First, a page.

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1 of 1 people found the following review helpful
3.0 out of 5 stars Diamonds hidden among the rock 23 Jun 2011
By A.
Nietzsche had brilliant insight into the practices of religious writings. He demonstrated pseudography by writing his ideas into the mouth of the prophet Zarathustra who is imagined to have lived in ancient Persian times. Some Bible scholars think that this technique was used by Jewish philosophers who placed their ideas into the mouth of Isaiah and Daniel. Bart Ehrman in 'Jesus Interrupted' wonders if extra sayings got added to Jesus sayings.
It seems to me that Nietzsche was hiding his revelations among alot of waffle. It takes a bit of scanning to find them. The main pearls he makes are
p5 It looks like God is dead
p12 There is no devil and no hell
p29 Too well do I know those godlike ones, they insist on being believed in, and that doubt is sin
p30 Body am I entirely and nothing more
p 34 Talking about someone who had committed a crime,'Evermore did he now see himself as the doer of one deed, madness I call this, the exception reversed itself to the rule in him
p73 Alas in our body dwelleth still all this delusion, alas much ignorance and error hath become embodied in us.
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Most Recent Customer Reviews
5.0 out of 5 stars Five Stars
a must play
Published 23 days ago by tc combes
5.0 out of 5 stars A great work by a great translator
In my mind the best English translation of this work by a long way, this is a classic translation of a classic and much more easily readable than some of the alternatives.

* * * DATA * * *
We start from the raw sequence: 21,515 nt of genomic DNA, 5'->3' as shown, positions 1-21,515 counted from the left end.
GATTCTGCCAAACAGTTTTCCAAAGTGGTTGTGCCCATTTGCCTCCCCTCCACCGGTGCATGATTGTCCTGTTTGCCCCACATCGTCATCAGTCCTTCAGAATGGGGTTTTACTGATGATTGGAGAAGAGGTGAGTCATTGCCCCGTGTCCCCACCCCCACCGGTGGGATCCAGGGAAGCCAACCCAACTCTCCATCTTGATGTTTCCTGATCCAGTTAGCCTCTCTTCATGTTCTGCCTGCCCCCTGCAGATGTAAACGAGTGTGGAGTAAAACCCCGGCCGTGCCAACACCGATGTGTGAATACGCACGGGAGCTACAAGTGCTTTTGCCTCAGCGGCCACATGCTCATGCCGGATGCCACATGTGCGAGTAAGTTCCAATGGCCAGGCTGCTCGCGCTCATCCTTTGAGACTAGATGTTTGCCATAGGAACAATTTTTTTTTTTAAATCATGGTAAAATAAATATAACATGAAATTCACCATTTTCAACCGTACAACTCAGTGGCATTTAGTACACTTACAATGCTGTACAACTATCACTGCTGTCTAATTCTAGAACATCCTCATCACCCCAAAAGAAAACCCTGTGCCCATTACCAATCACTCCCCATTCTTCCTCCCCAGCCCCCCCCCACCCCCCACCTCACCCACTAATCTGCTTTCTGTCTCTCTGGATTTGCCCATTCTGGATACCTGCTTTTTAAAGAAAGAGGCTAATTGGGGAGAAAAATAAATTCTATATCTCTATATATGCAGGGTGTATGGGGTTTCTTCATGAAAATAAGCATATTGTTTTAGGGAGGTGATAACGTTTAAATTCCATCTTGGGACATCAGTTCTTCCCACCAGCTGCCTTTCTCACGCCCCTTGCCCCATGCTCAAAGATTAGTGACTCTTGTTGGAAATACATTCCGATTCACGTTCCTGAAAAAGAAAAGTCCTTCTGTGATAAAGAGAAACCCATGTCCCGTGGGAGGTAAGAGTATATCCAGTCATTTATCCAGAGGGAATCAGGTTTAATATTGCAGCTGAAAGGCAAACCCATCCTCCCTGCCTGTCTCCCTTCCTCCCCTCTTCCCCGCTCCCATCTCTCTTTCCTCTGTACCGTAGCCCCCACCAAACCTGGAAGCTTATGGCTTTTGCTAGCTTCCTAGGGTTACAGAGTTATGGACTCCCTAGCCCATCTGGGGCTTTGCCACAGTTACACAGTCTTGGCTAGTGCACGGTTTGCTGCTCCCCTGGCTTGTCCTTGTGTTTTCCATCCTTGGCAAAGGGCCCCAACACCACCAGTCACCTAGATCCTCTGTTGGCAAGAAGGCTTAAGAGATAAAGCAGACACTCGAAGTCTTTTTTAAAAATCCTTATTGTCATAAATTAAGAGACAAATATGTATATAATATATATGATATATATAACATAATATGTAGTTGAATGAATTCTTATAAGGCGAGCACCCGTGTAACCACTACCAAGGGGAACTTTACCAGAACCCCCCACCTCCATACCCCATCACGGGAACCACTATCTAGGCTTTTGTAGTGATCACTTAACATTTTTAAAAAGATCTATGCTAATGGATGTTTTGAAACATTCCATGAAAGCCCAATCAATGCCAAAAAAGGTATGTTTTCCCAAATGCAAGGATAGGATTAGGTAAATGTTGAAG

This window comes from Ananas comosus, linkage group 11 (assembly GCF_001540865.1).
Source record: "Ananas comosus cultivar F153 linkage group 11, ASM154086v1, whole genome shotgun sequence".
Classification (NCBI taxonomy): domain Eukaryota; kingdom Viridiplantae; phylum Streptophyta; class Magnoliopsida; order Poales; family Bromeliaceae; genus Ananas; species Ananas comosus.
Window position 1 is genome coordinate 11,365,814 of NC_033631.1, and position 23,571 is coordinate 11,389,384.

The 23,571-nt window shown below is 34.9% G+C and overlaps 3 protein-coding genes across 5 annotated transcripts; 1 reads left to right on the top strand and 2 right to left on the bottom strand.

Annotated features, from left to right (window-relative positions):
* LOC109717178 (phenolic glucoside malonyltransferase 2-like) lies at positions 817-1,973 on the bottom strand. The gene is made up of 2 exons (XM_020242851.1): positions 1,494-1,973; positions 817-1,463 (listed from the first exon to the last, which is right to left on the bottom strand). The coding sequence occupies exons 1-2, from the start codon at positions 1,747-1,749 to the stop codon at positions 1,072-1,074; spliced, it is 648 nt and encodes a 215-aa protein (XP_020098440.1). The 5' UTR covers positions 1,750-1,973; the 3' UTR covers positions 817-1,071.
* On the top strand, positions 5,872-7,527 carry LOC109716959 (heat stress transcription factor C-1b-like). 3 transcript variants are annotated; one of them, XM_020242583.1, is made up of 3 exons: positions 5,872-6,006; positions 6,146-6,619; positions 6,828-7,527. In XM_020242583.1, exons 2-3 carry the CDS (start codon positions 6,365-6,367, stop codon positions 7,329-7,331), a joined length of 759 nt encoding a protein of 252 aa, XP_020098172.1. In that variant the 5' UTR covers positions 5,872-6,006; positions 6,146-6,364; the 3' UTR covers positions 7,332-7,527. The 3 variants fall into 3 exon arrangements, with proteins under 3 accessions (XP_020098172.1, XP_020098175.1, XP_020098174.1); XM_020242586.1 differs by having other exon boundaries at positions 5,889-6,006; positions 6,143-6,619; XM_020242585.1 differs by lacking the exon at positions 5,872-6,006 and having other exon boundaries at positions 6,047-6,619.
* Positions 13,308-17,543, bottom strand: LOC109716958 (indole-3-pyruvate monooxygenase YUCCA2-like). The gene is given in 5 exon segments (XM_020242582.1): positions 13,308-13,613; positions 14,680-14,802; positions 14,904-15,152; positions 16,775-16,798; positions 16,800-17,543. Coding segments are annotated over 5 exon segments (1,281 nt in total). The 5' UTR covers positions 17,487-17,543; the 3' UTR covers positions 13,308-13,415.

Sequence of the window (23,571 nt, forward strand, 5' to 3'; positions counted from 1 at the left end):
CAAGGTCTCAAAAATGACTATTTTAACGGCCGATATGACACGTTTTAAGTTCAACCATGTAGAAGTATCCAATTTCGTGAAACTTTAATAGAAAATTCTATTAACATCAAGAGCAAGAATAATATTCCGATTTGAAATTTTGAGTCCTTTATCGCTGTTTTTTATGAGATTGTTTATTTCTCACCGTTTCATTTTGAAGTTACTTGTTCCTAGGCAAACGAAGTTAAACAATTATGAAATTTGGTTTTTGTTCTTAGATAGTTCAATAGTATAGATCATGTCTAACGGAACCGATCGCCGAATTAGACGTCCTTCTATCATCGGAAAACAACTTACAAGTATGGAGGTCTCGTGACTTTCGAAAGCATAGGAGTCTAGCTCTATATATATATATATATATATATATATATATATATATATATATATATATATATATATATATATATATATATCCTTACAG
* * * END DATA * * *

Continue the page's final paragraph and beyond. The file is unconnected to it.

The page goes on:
Published 1 month ago by Mr. J. J. M. Omara
2.0 out of 5 stars Don't read unless you love odd rambling poetry
Most of what Nietzsche thinks you can probably get from the first couple of chapters: - God is dead, long live superman, don't follow the crowd, will yourself a meaning to life etc... Read more
Published 7 months ago by GT
5.0 out of 5 stars Excellent low cost Nietzsche book
This book is excellent, meant to be read and not simply look pretty on the shelf. You're not paying for a fancy expensive cover or extra quality paper. Read more
Published 14 months ago by Nuno Lourenço
1.0 out of 5 stars Thus spake Zarathrusta
To date Thus Spake Zarathrusta awaits my study because it provides a comprehensive understanding of all Nietzsche thinking, therefore its is future reading
Published 19 months ago by Mr John George Abel
5.0 out of 5 stars The most amazing philosophical work
This book by Nietzsche is the first (but major) step towards enlightenment. I understand some people find it difficult to comprehend, but that is his whole point: the Overman... Read more
Published 19 months ago by Lady Z
4.0 out of 5 stars The Error of Consciousness as Spirit.
Previously I had read a bad translation of"Beyond Good and Evil" and thought Nietzsche rather obtuse and fanatical,but this work redeems him and makes him more accessible. Read more
Published on 19 April 2012 by nicholas hargreaves
5.0 out of 5 stars a world classic
Stands equally alone among the 19th centuries many literary masterpieces and is arguably Nietzsches magnum opus. Read more
Published on 24 Feb 2012 by forester
5.0 out of 5 stars Thus spoke Zarathustra
This is a profound read, giving insight into the true nature of each individual. Thus spoke Zarathustra leads us into a self-analytic mental arena, signalling every humans 'will to... Read more
Published on 7 Feb 2012 by elite_e
5.0 out of 5 stars A beautiful existential work of art
I read Nietzsche's book back in my youth and found it beautiful and profoundly moving as Zarathustra identifies with the conflict of individualism and belonging. Read more
Published on 27 Dec 2011 by Paul Bee